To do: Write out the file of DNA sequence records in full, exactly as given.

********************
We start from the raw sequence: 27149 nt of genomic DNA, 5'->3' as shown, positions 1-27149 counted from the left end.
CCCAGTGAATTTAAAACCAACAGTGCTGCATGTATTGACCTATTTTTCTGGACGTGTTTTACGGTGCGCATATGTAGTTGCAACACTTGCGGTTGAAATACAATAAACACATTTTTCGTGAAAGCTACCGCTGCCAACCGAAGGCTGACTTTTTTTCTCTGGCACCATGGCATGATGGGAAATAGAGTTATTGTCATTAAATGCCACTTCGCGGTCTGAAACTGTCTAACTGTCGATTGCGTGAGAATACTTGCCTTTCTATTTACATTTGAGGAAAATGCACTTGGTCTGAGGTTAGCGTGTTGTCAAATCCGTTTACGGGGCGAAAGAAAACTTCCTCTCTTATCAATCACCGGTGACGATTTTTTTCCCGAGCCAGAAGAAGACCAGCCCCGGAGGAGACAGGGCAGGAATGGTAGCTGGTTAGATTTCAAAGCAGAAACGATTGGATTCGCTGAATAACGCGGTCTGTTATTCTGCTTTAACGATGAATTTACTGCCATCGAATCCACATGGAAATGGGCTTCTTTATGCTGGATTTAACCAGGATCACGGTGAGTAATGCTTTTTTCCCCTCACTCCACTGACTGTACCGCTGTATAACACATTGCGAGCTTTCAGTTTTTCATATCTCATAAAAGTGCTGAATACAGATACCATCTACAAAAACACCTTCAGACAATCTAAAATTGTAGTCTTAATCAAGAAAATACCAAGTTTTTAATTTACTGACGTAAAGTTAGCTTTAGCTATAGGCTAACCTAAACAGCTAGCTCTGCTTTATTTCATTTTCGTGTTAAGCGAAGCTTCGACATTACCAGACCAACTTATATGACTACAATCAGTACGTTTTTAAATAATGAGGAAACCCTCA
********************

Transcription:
We start from the raw sequence: 27149 nt of genomic DNA, 5'->3' as shown, positions 1-27149 counted from the left end.
CCCAGTGAATTTAAAACCAACAGTGCTGCATGTATTGACCTATTTTTCTGGACGTGTTTTACGGTGCGCATATGTAGTTGCAACACTTGCGGTTGAAATACAATAAACACATTTTTCGTGAAAGCTACCGCTGCCAACCGAAGGCTGACTTTTTTTCTCTGGCACCATGGCATGATGGGAAATAGAGTTATTGTCATTAAATGCCACTTCGCGGTCTGAAACTGTCTAACTGTCGATTGCGTGAGAATACTTGCCTTTCTATTTACATTTGAGGAAAATGCACTTGGTCTGAGGTTAGCGTGTTGTCAAATCCGTTTACGGGGCGAAAGAAAACTTCCTCTCTTATCAATCACCGGTGACGATTTTTTTCCCGAGCCAGAAGAAGACCAGCCCCGGAGGAGACAGGGCAGGAATGGTAGCTGGTTAGATTTCAAAGCAGAAACGATTGGATTCGCTGAATAACGCGGTCTGTTATTCTGCTTTAACGATGAATTTACTGCCATCGAATCCACATGGAAATGGGCTTCTTTATGCTGGATTTAACCAGGATCACGGTGAGTAATGCTTTTTTCCCCTCACTCCACTGACTGTACCGCTGTATAACACATTGCGAGCTTTCAGTTTTTCATATCTCATAAAAGTGCTGAATACAGATACCATCTACAAAAACACCTTCAGACAATCTAAAATTGTAGTCTTAATCAAGAAAATACCAAGTTTTTAATTTACTGACGTAAAGTTAGCTTTAGCTATAGGCTAACCTAAACAGCTAGCTCTGCTTTATTTCATTTTCGTGTTAAGCGAAGCTTCGACATTACCAGACCAACTTATATGACTACAATCAGTACGTTTTTAAATAATGAGGAAACCCTCA